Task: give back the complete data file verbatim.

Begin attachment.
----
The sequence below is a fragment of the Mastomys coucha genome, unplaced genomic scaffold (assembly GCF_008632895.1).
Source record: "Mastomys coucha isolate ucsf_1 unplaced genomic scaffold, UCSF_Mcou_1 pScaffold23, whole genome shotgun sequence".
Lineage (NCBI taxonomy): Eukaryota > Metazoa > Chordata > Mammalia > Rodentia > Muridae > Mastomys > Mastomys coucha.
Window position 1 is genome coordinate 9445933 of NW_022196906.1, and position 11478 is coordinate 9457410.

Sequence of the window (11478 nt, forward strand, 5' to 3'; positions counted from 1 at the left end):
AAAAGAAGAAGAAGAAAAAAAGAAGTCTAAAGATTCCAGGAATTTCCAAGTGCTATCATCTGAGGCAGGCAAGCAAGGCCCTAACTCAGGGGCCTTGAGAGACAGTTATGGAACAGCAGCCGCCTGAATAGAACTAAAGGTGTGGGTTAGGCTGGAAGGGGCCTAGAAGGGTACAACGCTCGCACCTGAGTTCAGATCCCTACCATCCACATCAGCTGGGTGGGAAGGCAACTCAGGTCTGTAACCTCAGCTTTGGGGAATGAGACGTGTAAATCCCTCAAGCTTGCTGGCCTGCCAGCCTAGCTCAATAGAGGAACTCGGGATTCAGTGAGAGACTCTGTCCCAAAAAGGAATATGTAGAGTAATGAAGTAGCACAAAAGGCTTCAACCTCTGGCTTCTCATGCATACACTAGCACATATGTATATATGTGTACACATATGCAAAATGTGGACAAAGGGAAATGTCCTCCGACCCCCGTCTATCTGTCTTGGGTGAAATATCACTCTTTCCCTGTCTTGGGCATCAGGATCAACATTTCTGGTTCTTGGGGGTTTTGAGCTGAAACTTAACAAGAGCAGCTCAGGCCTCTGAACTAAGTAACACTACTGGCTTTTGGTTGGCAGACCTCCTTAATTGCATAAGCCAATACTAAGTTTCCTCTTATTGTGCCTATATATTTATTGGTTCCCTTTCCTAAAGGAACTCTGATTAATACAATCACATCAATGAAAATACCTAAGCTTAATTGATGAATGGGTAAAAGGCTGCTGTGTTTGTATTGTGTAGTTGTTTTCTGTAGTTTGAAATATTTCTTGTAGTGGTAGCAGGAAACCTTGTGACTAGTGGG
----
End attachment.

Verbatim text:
The sequence below is a fragment of the Mastomys coucha genome, unplaced genomic scaffold (assembly GCF_008632895.1).
Source record: "Mastomys coucha isolate ucsf_1 unplaced genomic scaffold, UCSF_Mcou_1 pScaffold23, whole genome shotgun sequence".
Lineage (NCBI taxonomy): Eukaryota > Metazoa > Chordata > Mammalia > Rodentia > Muridae > Mastomys > Mastomys coucha.
Window position 1 is genome coordinate 9445933 of NW_022196906.1, and position 11478 is coordinate 9457410.

Sequence of the window (11478 nt, forward strand, 5' to 3'; positions counted from 1 at the left end):
AAAAGAAGAAGAAGAAAAAAAGAAGTCTAAAGATTCCAGGAATTTCCAAGTGCTATCATCTGAGGCAGGCAAGCAAGGCCCTAACTCAGGGGCCTTGAGAGACAGTTATGGAACAGCAGCCGCCTGAATAGAACTAAAGGTGTGGGTTAGGCTGGAAGGGGCCTAGAAGGGTACAACGCTCGCACCTGAGTTCAGATCCCTACCATCCACATCAGCTGGGTGGGAAGGCAACTCAGGTCTGTAACCTCAGCTTTGGGGAATGAGACGTGTAAATCCCTCAAGCTTGCTGGCCTGCCAGCCTAGCTCAATAGAGGAACTCGGGATTCAGTGAGAGACTCTGTCCCAAAAAGGAATATGTAGAGTAATGAAGTAGCACAAAAGGCTTCAACCTCTGGCTTCTCATGCATACACTAGCACATATGTATATATGTGTACACATATGCAAAATGTGGACAAAGGGAAATGTCCTCCGACCCCCGTCTATCTGTCTTGGGTGAAATATCACTCTTTCCCTGTCTTGGGCATCAGGATCAACATTTCTGGTTCTTGGGGGTTTTGAGCTGAAACTTAACAAGAGCAGCTCAGGCCTCTGAACTAAGTAACACTACTGGCTTTTGGTTGGCAGACCTCCTTAATTGCATAAGCCAATACTAAGTTTCCTCTTATTGTGCCTATATATTTATTGGTTCCCTTTCCTAAAGGAACTCTGATTAATACAATCACATCAATGAAAATACCTAAGCTTAATTGATGAATGGGTAAAAGGCTGCTGTGTTTGTATTGTGTAGTTGTTTTCTGTAGTTTGAAATATTTCTTGTAGTGGTAGCAGGAAACCTTGTGACTAGTGGG